September 29, 2022



This is another very retro dish, but with a twist.  It's coq au vin but made with white wine.

I can actually remember the very first time I ate coq au vin (the red wine version).  Nick and I were on our very first motorcycle tour of France in May 1994.  The weather was decidedly iffy and we were camping.  Nick was keen to show me a place where he had camped a couple of  years before (probably with his previous girlfriend but we won't dwell on that!).

We made our way down through France and landed up in Chinon.  The campsite there is across the river from the town itself.  We pitched the tent and as the light faded the view of the river with its lovely old  bridge, the boulevard along the river bank and the château overlooking everything, in all its splendour, was a sight I shall never forget.

We strolled across the bridge into town for dinner and, being exhausted from a long ride, fell into the first restaurant that was open.  It was the Café des Arts in the beautiful square with the fountain.  There we had coq au vin and crème brulée before staggering back to the tent and our sleeping bags.  I thought I had died and gone to heaven.  

Chinon became our all time favourite town in France and we went back there for at least part of our holiday every year, often more than once.  Now that we spend half the year in our house in France it is almost just around the corner.  The Café des Arts has been spruced up somewhat in the intervening years but still serves great food.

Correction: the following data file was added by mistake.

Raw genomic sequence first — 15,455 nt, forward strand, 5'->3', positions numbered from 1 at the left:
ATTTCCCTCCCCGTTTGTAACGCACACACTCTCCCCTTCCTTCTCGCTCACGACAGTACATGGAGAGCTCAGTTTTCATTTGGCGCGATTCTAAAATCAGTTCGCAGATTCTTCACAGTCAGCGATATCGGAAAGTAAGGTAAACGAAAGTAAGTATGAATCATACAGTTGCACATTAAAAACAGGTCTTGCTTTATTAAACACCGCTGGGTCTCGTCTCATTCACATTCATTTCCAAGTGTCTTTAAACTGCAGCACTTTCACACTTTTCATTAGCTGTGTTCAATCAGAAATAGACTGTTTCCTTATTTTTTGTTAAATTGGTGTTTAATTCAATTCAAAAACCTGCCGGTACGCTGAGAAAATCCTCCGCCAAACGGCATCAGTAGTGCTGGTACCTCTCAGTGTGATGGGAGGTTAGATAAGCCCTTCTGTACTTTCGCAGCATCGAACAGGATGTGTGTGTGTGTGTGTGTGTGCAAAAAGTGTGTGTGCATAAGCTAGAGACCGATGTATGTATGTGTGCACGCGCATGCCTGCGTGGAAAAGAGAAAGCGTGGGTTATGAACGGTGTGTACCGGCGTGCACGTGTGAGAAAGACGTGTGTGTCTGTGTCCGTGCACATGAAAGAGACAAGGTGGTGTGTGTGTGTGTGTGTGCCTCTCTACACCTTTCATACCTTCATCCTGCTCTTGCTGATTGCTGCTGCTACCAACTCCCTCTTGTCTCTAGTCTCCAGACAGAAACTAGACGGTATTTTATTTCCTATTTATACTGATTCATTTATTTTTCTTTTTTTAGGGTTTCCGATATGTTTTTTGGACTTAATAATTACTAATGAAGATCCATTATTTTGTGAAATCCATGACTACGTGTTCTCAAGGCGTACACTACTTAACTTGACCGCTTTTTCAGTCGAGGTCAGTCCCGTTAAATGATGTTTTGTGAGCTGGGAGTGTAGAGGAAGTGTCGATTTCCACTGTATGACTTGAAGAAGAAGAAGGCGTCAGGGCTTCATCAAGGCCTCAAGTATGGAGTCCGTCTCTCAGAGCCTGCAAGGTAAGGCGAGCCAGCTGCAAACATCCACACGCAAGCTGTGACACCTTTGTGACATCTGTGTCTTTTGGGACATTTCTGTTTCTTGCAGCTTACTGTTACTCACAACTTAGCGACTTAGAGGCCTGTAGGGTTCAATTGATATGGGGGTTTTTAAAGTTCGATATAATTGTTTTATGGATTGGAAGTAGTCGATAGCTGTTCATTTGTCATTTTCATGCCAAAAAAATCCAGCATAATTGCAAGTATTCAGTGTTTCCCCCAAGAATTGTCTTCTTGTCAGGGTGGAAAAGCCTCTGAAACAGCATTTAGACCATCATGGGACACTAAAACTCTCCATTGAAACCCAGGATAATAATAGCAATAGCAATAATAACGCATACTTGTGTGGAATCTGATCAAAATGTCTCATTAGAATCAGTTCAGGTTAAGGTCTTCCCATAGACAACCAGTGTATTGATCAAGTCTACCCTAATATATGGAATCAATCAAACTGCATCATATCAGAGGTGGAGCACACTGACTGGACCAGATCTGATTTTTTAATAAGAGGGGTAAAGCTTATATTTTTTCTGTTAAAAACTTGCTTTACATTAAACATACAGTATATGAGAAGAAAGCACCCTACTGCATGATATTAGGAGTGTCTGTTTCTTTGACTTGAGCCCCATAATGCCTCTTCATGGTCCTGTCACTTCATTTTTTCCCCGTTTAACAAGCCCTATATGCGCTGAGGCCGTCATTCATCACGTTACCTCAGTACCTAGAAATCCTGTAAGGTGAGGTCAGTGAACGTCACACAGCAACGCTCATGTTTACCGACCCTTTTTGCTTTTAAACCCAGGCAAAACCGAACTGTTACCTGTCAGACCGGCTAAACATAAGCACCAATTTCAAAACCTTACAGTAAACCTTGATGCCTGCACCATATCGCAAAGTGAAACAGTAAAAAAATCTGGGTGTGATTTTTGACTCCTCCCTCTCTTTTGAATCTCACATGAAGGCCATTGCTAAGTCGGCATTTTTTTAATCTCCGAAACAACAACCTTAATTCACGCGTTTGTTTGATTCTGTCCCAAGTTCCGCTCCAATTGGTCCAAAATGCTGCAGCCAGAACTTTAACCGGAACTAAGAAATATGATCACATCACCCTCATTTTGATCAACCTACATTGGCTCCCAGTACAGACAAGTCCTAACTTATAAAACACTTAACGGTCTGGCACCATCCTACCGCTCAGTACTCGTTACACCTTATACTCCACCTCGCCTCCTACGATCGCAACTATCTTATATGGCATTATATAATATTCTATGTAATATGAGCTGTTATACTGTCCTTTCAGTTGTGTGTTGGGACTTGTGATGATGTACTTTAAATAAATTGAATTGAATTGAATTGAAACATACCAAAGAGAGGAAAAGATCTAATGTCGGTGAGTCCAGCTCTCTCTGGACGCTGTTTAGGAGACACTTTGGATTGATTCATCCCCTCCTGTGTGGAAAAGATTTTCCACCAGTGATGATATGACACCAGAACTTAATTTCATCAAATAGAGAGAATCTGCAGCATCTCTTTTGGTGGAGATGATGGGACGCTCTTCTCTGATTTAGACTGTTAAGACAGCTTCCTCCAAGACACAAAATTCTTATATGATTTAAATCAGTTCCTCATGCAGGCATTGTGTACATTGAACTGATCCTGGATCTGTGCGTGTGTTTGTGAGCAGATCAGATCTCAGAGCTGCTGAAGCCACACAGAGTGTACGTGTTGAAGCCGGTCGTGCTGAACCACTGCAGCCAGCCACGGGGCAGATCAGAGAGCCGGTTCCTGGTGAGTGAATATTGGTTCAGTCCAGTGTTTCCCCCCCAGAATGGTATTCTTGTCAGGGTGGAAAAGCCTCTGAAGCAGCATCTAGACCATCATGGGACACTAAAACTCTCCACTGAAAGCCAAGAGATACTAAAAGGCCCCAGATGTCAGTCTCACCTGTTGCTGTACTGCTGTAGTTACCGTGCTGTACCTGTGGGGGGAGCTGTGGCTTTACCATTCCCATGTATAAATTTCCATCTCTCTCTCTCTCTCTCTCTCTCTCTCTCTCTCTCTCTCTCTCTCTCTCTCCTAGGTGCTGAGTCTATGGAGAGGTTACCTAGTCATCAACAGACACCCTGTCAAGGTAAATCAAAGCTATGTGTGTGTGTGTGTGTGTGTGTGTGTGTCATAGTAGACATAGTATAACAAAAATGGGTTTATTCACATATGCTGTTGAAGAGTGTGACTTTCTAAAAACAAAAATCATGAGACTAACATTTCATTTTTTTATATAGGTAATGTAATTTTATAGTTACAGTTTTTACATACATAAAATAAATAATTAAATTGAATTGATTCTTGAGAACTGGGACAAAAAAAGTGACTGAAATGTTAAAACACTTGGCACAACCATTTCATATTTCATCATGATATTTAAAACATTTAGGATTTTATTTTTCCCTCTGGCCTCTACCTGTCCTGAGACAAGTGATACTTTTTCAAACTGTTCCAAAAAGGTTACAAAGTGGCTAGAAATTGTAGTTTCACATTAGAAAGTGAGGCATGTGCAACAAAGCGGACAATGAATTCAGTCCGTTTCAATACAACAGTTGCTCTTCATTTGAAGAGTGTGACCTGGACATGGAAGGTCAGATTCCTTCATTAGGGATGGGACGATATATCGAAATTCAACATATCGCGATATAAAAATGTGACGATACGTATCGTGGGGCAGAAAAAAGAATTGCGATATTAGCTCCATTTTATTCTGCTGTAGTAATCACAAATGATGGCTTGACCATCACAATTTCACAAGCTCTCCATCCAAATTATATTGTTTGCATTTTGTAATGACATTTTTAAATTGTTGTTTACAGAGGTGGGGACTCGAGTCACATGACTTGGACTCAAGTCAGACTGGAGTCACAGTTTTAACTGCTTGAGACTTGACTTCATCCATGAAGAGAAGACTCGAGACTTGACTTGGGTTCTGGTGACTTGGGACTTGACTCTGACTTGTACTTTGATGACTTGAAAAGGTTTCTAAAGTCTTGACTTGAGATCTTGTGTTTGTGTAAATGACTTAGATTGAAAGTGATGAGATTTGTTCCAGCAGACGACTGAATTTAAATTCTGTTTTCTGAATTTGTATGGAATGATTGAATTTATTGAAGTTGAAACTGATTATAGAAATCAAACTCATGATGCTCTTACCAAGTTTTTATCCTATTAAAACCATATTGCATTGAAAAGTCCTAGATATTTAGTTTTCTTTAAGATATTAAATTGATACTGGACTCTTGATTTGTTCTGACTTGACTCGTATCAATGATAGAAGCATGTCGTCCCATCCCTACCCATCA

This white wine version is loosely based on a Nigella Lawson recipe which you will find in her book Nigella Express.


1 pack of lardons, about 150g

1 leek, finely sliced

4 small skinless chicken thighs (or a pack of chicken mini fillets, about 350g)

a handful (half a punnet) of mushrooms, thinly sliced

2 bay leaves

1 tblsp garlic oil for frying

half a bottle of riesling wine


Heat the oil in a sauté or frying pan  that has a lid.  Fry the lardons then add the leeks and cook until softened.

Add the chicken pieces, bay leaves, mushrooms and wine, season with salt and pepper.  Bring to the boil, reduce to a simmer and cook with the lid on for 30-40 minutes or until the chicken is cooked through.  Stir in the cream and heat for another minute or two.  

Remove the bay leaves before serving with pasta, rice or potatoes.  Sprinkle with chopped fresh parsley or dill if you like.

Serves 2-4, depending on the amount of chicken.

September 21, 2022


This has to be one of the best soups I have ever made using leftovers in the soup maker.

After our bbq we had half a roasted spaghetti squash left.  You can read how I cooked it here.

We also had a few of these, barbecued mini potatoes.

They were parboiled, drizzled with olive oil and sprinkled with garlic and herb seasoning before roasting on the bbq as per a James Martin recipe that I found somewhere.

I also used some leftover ratatouille, made roughly to Raymymond Blanc's recipe for "quick ratatouille".



About a pint of leftover ratatouille

Half a roasted spaghetti squash, flesh scraped into the machine (skin discarded)

2 small leftover bbq'd potatoes

3 medium carrots, peeled and thickly sliced

1 veg stock pot

Enough veg to fill to the bottom line

Enough water to fill to the top line

Cook on "smooth" setting.

Makes 4 generous portions.

September 20, 2022